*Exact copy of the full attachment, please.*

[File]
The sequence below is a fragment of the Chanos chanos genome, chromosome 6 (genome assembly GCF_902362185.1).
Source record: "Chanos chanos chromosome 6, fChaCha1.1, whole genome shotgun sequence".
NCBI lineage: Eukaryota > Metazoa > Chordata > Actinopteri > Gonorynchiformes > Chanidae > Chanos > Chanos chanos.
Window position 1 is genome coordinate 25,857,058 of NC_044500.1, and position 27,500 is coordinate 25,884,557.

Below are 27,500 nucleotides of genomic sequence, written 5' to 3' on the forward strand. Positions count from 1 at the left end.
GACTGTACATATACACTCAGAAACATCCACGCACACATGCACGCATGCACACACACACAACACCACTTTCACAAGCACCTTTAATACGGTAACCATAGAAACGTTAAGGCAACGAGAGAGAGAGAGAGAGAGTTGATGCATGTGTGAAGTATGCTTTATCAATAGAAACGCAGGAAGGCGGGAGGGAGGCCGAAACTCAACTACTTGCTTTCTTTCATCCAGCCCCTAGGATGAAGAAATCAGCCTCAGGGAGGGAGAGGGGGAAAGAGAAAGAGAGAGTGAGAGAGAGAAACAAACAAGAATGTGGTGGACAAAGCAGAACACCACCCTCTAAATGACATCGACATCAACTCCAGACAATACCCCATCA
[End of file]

The sequence below is a fragment of the Chanos chanos genome, chromosome 6 (genome assembly GCF_902362185.1).
Source record: "Chanos chanos chromosome 6, fChaCha1.1, whole genome shotgun sequence".
NCBI lineage: Eukaryota > Metazoa > Chordata > Actinopteri > Gonorynchiformes > Chanidae > Chanos > Chanos chanos.
Window position 1 is genome coordinate 25,857,058 of NC_044500.1, and position 27,500 is coordinate 25,884,557.

Below are 27,500 nucleotides of genomic sequence, written 5' to 3' on the forward strand. Positions count from 1 at the left end.
GACTGTACATATACACTCAGAAACATCCACGCACACATGCACGCATGCACACACACACAACACCACTTTCACAAGCACCTTTAATACGGTAACCATAGAAACGTTAAGGCAACGAGAGAGAGAGAGAGAGAGTTGATGCATGTGTGAAGTATGCTTTATCAATAGAAACGCAGGAAGGCGGGAGGGAGGCCGAAACTCAACTACTTGCTTTCTTTCATCCAGCCCCTAGGATGAAGAAATCAGCCTCAGGGAGGGAGAGGGGGAAAGAGAAAGAGAGAGTGAGAGAGAGAAACAAACAAGAATGTGGTGGACAAAGCAGAACACCACCCTCTAAATGACATCGACATCAACTCCAGACAATACCCCATCA